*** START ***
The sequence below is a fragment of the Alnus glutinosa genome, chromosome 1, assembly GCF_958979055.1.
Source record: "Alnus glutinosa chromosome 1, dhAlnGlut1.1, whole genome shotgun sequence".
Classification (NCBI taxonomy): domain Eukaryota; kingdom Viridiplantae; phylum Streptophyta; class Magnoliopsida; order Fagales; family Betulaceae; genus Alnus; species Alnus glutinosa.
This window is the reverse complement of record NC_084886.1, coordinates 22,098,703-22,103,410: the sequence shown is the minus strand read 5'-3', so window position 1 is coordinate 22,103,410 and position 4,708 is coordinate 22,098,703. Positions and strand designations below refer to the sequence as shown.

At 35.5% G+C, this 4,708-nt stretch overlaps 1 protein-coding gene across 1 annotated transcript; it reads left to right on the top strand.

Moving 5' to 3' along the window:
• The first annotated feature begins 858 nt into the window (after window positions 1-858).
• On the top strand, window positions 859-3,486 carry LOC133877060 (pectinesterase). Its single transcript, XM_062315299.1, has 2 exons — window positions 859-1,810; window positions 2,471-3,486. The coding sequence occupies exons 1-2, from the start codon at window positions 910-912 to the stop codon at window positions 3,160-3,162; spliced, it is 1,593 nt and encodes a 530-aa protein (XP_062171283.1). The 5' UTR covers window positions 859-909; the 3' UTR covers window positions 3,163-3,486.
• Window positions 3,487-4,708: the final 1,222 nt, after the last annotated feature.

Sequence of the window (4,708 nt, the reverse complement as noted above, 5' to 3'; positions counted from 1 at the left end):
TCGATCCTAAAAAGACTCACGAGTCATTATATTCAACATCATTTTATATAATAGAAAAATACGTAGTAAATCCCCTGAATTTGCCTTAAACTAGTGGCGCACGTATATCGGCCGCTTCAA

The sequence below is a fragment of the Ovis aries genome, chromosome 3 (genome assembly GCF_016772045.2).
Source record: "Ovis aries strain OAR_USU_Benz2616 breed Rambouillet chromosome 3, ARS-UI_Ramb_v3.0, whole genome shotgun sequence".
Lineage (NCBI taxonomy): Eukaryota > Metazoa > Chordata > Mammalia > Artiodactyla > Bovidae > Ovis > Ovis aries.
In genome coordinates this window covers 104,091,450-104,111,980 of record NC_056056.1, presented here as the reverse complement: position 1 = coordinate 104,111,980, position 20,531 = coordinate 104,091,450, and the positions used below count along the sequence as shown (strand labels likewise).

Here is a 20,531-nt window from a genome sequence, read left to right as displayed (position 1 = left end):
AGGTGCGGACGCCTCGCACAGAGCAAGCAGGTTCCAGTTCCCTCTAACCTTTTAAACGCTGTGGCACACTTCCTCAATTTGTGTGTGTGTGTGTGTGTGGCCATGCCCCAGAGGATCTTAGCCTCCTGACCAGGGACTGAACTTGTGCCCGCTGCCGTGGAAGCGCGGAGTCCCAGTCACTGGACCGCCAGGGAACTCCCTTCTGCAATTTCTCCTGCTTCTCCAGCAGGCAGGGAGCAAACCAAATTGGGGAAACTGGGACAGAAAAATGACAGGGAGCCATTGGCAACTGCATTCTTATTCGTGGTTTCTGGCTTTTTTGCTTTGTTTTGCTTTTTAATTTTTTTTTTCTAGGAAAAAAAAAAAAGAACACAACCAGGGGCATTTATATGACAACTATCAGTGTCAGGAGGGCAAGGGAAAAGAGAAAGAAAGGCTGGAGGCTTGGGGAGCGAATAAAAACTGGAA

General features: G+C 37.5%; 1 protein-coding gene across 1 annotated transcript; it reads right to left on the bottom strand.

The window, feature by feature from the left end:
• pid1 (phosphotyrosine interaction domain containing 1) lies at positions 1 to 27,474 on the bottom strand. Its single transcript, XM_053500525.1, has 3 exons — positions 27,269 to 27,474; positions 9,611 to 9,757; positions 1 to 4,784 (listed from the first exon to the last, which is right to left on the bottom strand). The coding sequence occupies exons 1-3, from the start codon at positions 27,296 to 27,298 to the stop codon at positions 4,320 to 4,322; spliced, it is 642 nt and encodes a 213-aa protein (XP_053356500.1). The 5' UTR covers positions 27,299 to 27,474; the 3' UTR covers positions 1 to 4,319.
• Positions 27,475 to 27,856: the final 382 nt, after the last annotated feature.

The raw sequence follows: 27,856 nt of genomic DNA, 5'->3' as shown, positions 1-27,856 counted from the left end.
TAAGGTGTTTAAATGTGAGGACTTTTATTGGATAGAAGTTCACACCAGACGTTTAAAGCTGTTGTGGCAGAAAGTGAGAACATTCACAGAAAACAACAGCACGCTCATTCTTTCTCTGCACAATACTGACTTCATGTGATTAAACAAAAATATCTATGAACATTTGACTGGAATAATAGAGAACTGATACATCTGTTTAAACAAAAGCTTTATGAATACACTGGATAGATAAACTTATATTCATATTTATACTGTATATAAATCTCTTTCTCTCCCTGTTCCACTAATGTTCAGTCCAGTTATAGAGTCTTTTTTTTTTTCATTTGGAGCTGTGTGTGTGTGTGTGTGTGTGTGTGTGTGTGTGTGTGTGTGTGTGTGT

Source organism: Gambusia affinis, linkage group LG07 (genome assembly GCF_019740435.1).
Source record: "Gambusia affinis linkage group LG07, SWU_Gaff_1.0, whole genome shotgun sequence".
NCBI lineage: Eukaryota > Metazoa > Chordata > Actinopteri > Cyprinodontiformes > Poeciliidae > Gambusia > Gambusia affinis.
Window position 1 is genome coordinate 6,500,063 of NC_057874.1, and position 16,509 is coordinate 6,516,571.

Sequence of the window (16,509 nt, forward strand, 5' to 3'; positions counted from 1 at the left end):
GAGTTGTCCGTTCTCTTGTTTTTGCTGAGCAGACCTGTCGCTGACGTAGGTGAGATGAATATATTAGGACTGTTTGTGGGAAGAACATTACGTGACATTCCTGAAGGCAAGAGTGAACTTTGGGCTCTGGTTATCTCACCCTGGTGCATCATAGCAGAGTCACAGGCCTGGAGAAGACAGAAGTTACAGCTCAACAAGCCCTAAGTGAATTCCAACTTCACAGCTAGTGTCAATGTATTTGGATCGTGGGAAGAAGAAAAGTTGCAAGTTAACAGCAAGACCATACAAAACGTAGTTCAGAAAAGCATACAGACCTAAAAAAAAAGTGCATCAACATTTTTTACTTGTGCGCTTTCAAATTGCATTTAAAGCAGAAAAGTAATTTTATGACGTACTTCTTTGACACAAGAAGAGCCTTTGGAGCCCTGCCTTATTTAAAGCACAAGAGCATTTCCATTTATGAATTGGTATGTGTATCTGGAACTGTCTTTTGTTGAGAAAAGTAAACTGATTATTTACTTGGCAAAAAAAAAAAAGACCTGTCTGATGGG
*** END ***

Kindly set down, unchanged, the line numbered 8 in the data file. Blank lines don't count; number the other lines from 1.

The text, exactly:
• On the top strand, window positions 859-3,486 carry LOC133877060 (pectinesterase). Its single transcript, XM_062315299.1, has 2 exons — window positions 859-1,810; window positions 2,471-3,486. The coding sequence occupies exons 1-2, from the start codon at window positions 910-912 to the stop codon at window positions 3,160-3,162; spliced, it is 1,593 nt and encodes a 530-aa protein (XP_062171283.1). The 5' UTR covers window positions 859-909; the 3' UTR covers window positions 3,163-3,486.